Monday, January 28, 2008


In a continuation of my zombie apprenticeship, I just watched Peter Jackson's Dead Alive. In the aftermath of that enjoyable splatterfest, I'm left with a question: can a zombie movie really be a zombie movie if it doesn't include a Zombie Apocalypse (Zombocalypse? Zombiepocalypse?)?

For me, this goes back to an essay that I've obsessed about in the past, Rick Altman's treatment of film genres. Altman has what he calls a Syntactic/Semantic approach, and he divides genre elements, like language, into those two categories. The first, broad category is semantics - the building blocks of a genre. For a Western, these building blocks are obvious: cowboys, outlaws, Indians, horses, sheriffs, open plains, six-shooters, shootouts, saloons, etc. Then comes the syntax. With some variation, all Westerns arrange their semantics into some similar patterns: good vs. evil, the good bad man, the other, the alien, the settler vs. the cowboy, man vs. his other, etc. Semantics are broad and obvious; syntax are more specific. Altman's example of the difference is Elvis movies - sure, they have musical numbers, so they seem semantically to be musicals, but they sure don't arrange those musical numbers the way other musicals do.

Filmmakers have all kinds of fun mixing semantics and syntax. Most famous is probably Star Wars - semantically a science fiction film, it contains pretty much everyone of those syntactic features I listed for the Western. Science fiction semantics + Western syntax= billions and billions of dollars.

So, back to Zombies. You see, Dead Alive doesn't feature a Zombiepocalypse, which we can probably describe as a missing semantic feature. But Dead Alive still has zombies in it, so it must be a zombie film, right? Except, when you remove the Zombiepocalypse, you remove most of the zombie movie's syntax (see: Dawn of the Dead, 28 Days Later, etc). Zombie movies, syntactically, are all about dread, the collapse of established authority, survival, the tragedy of loved ones turned into zombies. These syntactic elements make appearances in recent movies like I am Legend and 30 Days of Night, and thus make them feel like zombie movies, even though those movies feature vampires, which typically have their own very different, quite gothic syntactic elements.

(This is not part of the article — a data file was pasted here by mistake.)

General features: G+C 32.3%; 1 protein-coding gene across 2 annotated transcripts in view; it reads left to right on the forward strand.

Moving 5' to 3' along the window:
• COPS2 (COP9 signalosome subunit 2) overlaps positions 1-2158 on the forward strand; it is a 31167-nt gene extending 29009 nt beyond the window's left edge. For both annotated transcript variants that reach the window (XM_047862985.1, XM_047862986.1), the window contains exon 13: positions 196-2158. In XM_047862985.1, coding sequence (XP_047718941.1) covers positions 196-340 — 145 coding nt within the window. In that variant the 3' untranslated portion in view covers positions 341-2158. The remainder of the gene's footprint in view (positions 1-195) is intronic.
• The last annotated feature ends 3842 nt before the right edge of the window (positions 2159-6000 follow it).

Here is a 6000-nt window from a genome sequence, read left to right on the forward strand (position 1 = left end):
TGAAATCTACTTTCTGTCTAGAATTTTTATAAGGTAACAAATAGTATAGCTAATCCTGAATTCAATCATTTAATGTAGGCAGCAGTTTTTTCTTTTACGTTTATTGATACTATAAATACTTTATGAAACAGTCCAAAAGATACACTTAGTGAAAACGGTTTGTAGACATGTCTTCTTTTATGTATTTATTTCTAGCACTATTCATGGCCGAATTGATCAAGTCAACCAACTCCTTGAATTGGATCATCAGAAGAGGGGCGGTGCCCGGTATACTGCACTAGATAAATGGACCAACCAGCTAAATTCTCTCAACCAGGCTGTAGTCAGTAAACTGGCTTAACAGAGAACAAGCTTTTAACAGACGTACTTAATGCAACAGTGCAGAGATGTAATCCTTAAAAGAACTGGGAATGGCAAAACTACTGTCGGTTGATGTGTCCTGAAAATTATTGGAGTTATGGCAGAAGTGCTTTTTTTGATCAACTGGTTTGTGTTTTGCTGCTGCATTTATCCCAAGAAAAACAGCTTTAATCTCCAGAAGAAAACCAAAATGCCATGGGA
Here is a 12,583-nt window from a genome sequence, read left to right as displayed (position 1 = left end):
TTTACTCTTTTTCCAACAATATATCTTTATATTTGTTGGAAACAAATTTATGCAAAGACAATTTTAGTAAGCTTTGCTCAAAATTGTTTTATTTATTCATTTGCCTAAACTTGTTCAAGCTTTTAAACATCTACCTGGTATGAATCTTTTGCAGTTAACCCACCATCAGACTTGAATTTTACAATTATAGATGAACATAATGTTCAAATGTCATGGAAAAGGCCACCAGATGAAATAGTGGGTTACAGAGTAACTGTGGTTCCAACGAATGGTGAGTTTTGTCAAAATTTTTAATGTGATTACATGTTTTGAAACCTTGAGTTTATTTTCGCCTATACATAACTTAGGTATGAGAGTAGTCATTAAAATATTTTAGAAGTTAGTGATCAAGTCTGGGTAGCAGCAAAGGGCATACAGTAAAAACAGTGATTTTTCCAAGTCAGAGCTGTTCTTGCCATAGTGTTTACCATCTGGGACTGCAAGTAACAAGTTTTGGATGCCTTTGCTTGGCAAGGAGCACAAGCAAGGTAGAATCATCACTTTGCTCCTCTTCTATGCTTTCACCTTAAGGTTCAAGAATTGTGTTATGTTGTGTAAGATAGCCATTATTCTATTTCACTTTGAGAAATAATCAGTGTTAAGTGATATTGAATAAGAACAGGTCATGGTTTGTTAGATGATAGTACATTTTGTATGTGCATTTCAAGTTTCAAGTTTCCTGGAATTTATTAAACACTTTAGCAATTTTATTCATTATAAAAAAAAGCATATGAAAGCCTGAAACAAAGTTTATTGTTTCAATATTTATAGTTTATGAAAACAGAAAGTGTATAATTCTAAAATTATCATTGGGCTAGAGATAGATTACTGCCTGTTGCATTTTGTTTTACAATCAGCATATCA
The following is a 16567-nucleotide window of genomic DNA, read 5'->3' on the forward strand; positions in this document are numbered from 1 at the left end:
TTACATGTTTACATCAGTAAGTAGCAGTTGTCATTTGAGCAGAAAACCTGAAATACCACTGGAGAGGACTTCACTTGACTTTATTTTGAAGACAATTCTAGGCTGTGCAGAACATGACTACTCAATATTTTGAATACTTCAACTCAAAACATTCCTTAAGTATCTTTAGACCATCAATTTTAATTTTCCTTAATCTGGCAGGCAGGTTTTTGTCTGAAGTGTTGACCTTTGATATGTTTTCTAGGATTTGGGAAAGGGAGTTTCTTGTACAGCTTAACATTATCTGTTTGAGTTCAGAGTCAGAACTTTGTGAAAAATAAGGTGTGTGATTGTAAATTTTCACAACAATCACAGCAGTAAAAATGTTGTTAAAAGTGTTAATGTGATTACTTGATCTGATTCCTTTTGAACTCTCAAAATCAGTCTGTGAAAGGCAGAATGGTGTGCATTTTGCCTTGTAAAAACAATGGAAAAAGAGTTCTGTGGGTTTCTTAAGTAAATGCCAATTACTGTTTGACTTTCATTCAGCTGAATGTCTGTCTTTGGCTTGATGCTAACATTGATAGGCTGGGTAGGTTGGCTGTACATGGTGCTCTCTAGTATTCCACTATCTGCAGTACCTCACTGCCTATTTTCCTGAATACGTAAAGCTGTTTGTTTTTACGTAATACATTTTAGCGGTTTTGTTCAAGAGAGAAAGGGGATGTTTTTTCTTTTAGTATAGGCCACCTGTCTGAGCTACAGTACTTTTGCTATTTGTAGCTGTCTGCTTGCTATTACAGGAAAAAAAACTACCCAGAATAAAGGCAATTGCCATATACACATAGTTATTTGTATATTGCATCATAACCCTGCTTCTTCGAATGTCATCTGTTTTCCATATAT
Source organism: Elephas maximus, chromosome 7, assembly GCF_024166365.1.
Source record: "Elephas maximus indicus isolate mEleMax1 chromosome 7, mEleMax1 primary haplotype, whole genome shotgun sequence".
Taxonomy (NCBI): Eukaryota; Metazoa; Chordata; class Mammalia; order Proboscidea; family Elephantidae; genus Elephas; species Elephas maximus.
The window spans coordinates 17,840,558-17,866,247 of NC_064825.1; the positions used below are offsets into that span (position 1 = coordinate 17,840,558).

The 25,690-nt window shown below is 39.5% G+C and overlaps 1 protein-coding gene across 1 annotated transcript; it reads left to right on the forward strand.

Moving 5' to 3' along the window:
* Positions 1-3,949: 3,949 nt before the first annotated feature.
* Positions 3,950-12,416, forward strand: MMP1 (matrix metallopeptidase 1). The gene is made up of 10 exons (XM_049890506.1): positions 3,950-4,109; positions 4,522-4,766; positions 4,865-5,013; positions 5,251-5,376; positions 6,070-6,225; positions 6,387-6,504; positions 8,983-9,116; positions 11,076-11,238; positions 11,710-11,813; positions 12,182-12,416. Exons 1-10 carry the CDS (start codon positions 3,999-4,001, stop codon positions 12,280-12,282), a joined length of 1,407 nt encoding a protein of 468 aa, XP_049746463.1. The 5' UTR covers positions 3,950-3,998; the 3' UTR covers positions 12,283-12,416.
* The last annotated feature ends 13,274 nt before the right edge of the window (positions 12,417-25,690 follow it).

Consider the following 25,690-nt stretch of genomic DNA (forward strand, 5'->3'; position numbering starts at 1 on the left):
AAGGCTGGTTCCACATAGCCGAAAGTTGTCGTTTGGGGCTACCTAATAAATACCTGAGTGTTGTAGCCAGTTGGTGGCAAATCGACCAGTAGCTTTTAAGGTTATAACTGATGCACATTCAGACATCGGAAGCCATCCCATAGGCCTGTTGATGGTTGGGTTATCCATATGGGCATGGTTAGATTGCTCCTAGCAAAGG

It would be foolish of me to declare that Dead Alive isn't a zombie movie - it has zombies in it! It'd be like declaring that an Elvis movie isn't a musical, or that Star Wars isn't a science fiction film*. But I do think it matters that it isn't syntactically a zombie movie. One way I think it matters is that I wouldn't put it in my top 5 or 10 zombie movies - it just doesn't feel like a zombie movies. And if I were teaching a course on zombie movies, I would be willing to include it, but it would certainly be the exception that proves the rule that removing the zombiepocalypse results in a movie that doesn't feel like the rest of its genre brethren. There. Sorry that was boring.

*Disclaimer: It kind of isn't, if science fiction is held to its original standard, which is to say that it has some interest in science. I mean, "science" is in the title of science fiction, and Star Wars has (as near as I can tell) pretty much zero science. I, following others before me, might be more inclined to call it fantasy - all those mystical elements are what really matters, and no one really cares about how or why any of that technology works.. This is what makes it so much less geeky than Star Trek - which actually contains science.


Anonymous said...

I owe you great thanks as your post finally broke down the difference between semantic and syntactic elements in a logical manner allowing me to ace my film final!

Graham said...

Anonymous, if that's true, that is by far the greatest compliment I have yet received as a blogger.

Also, congratulations on acing your final.